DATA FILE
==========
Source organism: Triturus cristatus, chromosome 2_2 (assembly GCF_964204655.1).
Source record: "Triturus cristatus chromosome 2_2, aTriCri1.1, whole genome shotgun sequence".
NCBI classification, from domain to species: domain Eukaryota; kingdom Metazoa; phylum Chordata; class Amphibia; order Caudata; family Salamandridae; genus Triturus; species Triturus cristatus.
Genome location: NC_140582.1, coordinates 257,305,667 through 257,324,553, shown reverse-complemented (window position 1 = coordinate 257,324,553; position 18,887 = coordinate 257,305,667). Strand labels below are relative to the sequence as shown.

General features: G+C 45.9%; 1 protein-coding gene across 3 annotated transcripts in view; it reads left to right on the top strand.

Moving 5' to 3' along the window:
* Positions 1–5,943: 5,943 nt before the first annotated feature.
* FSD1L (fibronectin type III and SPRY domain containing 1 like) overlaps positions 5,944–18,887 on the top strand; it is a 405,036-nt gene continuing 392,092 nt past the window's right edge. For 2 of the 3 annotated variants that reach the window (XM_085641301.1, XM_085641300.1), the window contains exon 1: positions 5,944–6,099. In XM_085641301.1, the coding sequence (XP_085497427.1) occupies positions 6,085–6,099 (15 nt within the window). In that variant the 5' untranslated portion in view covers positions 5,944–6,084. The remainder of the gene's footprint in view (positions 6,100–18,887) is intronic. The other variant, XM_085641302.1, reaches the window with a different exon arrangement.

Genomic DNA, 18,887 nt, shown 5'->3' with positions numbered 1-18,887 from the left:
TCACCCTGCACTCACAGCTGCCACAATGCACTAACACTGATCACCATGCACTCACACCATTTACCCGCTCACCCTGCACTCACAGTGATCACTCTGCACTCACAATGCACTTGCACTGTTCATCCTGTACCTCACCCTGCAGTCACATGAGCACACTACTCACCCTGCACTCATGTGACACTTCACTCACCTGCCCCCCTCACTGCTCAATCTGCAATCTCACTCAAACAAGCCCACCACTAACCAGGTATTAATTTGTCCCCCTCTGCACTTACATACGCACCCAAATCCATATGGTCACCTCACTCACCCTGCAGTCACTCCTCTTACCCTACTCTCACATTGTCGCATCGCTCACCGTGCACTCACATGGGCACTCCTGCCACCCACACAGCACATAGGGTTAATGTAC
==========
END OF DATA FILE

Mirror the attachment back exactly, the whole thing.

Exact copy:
Source organism: Triturus cristatus, chromosome 2_2 (assembly GCF_964204655.1).
Source record: "Triturus cristatus chromosome 2_2, aTriCri1.1, whole genome shotgun sequence".
NCBI classification, from domain to species: domain Eukaryota; kingdom Metazoa; phylum Chordata; class Amphibia; order Caudata; family Salamandridae; genus Triturus; species Triturus cristatus.
Genome location: NC_140582.1, coordinates 257,305,667 through 257,324,553, shown reverse-complemented (window position 1 = coordinate 257,324,553; position 18,887 = coordinate 257,305,667). Strand labels below are relative to the sequence as shown.

General features: G+C 45.9%; 1 protein-coding gene across 3 annotated transcripts in view; it reads left to right on the top strand.

Moving 5' to 3' along the window:
* Positions 1–5,943: 5,943 nt before the first annotated feature.
* FSD1L (fibronectin type III and SPRY domain containing 1 like) overlaps positions 5,944–18,887 on the top strand; it is a 405,036-nt gene continuing 392,092 nt past the window's right edge. For 2 of the 3 annotated variants that reach the window (XM_085641301.1, XM_085641300.1), the window contains exon 1: positions 5,944–6,099. In XM_085641301.1, the coding sequence (XP_085497427.1) occupies positions 6,085–6,099 (15 nt within the window). In that variant the 5' untranslated portion in view covers positions 5,944–6,084. The remainder of the gene's footprint in view (positions 6,100–18,887) is intronic. The other variant, XM_085641302.1, reaches the window with a different exon arrangement.

Genomic DNA, 18,887 nt, shown 5'->3' with positions numbered 1-18,887 from the left:
TCACCCTGCACTCACAGCTGCCACAATGCACTAACACTGATCACCATGCACTCACACCATTTACCCGCTCACCCTGCACTCACAGTGATCACTCTGCACTCACAATGCACTTGCACTGTTCATCCTGTACCTCACCCTGCAGTCACATGAGCACACTACTCACCCTGCACTCATGTGACACTTCACTCACCTGCCCCCCTCACTGCTCAATCTGCAATCTCACTCAAACAAGCCCACCACTAACCAGGTATTAATTTGTCCCCCTCTGCACTTACATACGCACCCAAATCCATATGGTCACCTCACTCACCCTGCAGTCACTCCTCTTACCCTACTCTCACATTGTCGCATCGCTCACCGTGCACTCACATGGGCACTCCTGCCACCCACACAGCACATAGGGTTAATGTAC